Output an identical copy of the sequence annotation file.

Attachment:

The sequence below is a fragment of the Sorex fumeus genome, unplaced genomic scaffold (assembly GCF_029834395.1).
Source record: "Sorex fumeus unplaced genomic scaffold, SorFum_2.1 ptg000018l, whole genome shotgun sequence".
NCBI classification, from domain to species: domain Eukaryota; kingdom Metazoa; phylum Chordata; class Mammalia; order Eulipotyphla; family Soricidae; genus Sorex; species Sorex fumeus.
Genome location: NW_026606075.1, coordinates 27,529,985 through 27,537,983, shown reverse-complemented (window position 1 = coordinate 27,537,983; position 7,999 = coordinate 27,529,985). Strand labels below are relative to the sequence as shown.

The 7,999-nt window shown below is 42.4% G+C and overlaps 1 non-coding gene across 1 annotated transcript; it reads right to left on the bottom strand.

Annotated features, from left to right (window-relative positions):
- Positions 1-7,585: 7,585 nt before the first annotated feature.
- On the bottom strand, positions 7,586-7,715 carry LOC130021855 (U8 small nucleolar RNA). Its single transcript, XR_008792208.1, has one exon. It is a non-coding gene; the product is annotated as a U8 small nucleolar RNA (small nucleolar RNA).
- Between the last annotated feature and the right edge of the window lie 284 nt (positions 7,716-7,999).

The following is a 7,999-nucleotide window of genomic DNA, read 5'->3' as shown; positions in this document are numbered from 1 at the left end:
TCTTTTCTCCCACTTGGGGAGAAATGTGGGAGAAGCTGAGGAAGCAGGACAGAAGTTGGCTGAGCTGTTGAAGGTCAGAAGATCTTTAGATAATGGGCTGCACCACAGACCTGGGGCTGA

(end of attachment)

The sequence below is a fragment of the Sorex fumeus genome, unplaced genomic scaffold (assembly GCF_029834395.1).
Source record: "Sorex fumeus unplaced genomic scaffold, SorFum_2.1 ptg000018l, whole genome shotgun sequence".
NCBI classification, from domain to species: domain Eukaryota; kingdom Metazoa; phylum Chordata; class Mammalia; order Eulipotyphla; family Soricidae; genus Sorex; species Sorex fumeus.
Genome location: NW_026606075.1, coordinates 27,529,985 through 27,537,983, shown reverse-complemented (window position 1 = coordinate 27,537,983; position 7,999 = coordinate 27,529,985). Strand labels below are relative to the sequence as shown.

The 7,999-nt window shown below is 42.4% G+C and overlaps 1 non-coding gene across 1 annotated transcript; it reads right to left on the bottom strand.

Annotated features, from left to right (window-relative positions):
- Positions 1-7,585: 7,585 nt before the first annotated feature.
- On the bottom strand, positions 7,586-7,715 carry LOC130021855 (U8 small nucleolar RNA). Its single transcript, XR_008792208.1, has one exon. It is a non-coding gene; the product is annotated as a U8 small nucleolar RNA (small nucleolar RNA).
- Between the last annotated feature and the right edge of the window lie 284 nt (positions 7,716-7,999).

The following is a 7,999-nucleotide window of genomic DNA, read 5'->3' as shown; positions in this document are numbered from 1 at the left end:
TCTTTTCTCCCACTTGGGGAGAAATGTGGGAGAAGCTGAGGAAGCAGGACAGAAGTTGGCTGAGCTGTTGAAGGTCAGAAGATCTTTAGATAATGGGCTGCACCACAGACCTGGGGCTGA